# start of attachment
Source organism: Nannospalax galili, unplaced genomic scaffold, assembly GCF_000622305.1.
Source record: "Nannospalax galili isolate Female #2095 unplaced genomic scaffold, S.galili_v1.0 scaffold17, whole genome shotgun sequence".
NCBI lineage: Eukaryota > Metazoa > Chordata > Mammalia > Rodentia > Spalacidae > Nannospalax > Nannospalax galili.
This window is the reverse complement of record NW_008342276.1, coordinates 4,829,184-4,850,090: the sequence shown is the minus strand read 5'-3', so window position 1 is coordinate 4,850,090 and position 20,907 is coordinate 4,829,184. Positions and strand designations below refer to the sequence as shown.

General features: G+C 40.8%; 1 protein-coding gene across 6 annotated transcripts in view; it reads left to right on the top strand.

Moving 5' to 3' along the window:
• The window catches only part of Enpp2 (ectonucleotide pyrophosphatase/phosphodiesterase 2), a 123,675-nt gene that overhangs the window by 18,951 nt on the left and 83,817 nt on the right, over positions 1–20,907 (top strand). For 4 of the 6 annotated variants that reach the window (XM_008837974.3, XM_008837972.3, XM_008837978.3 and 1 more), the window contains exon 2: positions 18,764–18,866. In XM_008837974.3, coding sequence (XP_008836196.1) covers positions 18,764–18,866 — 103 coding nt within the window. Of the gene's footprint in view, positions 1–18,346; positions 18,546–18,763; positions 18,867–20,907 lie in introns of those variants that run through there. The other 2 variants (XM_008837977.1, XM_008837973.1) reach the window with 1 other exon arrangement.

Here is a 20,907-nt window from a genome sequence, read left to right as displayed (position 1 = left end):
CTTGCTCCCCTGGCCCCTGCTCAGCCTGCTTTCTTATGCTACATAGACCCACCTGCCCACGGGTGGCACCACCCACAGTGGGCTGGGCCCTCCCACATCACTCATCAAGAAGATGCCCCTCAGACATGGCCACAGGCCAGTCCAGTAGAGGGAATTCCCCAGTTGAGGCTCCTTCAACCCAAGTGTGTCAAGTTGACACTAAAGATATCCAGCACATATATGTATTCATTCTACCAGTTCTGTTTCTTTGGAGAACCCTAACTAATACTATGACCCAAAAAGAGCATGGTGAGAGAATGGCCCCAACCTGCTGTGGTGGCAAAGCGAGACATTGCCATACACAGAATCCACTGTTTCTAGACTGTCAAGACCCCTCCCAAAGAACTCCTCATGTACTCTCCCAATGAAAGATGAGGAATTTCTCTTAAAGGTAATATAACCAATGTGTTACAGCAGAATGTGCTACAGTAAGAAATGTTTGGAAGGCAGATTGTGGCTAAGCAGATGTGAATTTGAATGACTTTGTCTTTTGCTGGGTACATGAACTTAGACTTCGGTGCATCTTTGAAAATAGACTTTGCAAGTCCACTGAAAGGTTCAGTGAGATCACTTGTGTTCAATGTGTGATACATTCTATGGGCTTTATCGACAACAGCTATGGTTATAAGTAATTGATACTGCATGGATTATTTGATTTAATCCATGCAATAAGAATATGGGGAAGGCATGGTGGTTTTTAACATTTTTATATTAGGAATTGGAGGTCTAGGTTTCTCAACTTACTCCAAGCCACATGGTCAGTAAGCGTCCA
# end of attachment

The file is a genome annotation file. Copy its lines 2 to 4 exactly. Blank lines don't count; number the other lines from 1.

Source record: "Nannospalax galili isolate Female #2095 unplaced genomic scaffold, S.galili_v1.0 scaffold17, whole genome shotgun sequence".
NCBI lineage: Eukaryota > Metazoa > Chordata > Mammalia > Rodentia > Spalacidae > Nannospalax > Nannospalax galili.
This window is the reverse complement of record NW_008342276.1, coordinates 4,829,184-4,850,090: the sequence shown is the minus strand read 5'-3', so window position 1 is coordinate 4,850,090 and position 20,907 is coordinate 4,829,184. Positions and strand designations below refer to the sequence as shown.